Trade journalist Paul Conley has come across some pretty entrenched views:
Consider the editor who told me he wouldn't think about providing headlines for mobile devices because "no reasonable person needs more than a PC to stay connected."
Or consider the reporter, told by his boss to include links in his copy, who insists that his publication "has to hire a specialist to do hyperlinks for me."
Or consider the managing editor who told me she'd fight any attempt by her staff to launch new online products because she liked her job and her schedule "just the way it is."
The temptation may be to leave the hard-headed behind and go for the fresh young team. There are plenty out there. New journalist Meranda Watling is one.
Thing is, the industry is being flooded with “kids” like me. Bright-eyed and ready for anything, willing to take everything on and to become an expert on whatever you put on the budget with our name beside it. Willing to learn. If there’s someone there to teach us.
And that’s the point. Will there be anyone around to teach her? Conley starts his post with:
Many of the journalists I know have adopted a strange, delusional vision of their value. I could say that they are in a state of denial. But that hardly describes the sorts of things I hear from people.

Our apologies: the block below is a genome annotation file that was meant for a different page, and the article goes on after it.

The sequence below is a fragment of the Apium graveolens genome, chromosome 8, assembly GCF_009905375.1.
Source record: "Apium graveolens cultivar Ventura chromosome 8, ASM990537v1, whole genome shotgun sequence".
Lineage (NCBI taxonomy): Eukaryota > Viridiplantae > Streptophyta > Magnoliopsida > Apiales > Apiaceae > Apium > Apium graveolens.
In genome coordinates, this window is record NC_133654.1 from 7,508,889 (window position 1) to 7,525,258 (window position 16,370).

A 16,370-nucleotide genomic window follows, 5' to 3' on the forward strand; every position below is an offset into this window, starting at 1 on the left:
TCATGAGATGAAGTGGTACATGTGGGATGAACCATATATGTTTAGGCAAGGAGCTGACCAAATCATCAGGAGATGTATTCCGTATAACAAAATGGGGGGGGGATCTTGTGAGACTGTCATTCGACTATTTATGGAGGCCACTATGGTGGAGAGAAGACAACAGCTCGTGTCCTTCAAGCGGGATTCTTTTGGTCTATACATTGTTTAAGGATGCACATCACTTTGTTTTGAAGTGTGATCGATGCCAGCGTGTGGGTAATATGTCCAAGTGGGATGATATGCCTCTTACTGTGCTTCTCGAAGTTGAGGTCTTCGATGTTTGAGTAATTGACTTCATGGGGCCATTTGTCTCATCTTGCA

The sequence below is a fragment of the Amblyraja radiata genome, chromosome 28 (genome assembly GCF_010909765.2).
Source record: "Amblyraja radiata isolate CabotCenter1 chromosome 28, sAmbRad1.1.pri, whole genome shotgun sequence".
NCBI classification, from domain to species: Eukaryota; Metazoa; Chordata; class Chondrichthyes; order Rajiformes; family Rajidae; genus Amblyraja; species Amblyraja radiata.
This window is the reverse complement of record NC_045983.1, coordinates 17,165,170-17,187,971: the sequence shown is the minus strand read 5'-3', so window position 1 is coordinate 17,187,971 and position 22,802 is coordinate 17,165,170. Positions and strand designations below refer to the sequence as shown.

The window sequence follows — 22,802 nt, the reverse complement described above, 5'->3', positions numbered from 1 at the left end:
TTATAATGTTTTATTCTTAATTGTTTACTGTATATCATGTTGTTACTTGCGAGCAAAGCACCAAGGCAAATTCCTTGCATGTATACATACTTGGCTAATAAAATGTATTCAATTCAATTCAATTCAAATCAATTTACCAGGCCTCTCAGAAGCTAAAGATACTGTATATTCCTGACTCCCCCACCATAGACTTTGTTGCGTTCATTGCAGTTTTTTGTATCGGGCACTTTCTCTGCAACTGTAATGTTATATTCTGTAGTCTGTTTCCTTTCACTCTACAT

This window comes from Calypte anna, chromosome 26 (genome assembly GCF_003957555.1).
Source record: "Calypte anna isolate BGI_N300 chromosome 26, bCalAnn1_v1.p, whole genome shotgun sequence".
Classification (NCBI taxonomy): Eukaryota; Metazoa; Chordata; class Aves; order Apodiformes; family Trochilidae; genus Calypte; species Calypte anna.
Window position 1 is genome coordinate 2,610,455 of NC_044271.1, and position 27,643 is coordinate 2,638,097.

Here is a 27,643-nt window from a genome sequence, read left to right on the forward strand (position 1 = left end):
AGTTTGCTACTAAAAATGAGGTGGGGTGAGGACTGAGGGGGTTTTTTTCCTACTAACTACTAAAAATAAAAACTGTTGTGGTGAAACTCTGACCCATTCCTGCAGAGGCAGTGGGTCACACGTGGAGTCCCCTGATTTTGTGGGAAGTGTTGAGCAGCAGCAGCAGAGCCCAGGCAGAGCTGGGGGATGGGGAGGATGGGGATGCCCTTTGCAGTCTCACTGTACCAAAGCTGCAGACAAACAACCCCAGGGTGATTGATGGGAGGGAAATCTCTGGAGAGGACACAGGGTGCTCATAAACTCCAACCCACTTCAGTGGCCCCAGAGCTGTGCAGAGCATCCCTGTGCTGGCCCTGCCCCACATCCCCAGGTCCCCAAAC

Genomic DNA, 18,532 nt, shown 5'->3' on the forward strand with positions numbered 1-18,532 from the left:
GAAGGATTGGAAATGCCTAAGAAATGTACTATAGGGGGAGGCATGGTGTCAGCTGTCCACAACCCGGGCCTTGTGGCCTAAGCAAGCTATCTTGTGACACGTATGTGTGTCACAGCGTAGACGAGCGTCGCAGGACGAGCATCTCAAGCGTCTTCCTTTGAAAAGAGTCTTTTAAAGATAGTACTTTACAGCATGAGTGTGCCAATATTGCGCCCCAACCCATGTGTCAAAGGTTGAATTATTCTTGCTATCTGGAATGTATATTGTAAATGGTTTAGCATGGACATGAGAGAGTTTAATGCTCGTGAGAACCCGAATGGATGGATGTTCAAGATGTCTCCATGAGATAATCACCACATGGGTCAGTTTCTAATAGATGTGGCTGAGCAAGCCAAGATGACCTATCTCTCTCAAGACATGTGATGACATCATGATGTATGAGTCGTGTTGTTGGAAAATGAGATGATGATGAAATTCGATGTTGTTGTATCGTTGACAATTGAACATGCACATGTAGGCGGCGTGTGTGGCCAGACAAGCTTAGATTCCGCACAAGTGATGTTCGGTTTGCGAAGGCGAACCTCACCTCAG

Rather, I think it's fair to say that these folks -- veteran journalists with years of experience -- have moved from denial into fantasy.
They've gone from being stubborn about adding new skills to being rigidly opposed to any change in their job description. And they cannot see the damage they are doing to themselves, their peers and their publications.
Does a digital editor have a role in changing this mindset? I think they do.
Traditionally bright-eyed and jaded journo don’t often mix but digital editors are in an enviable position at the moment of having the influence to be able to pull together those different generations.
So why not try a little internal convergence. Everyone may thank you for it.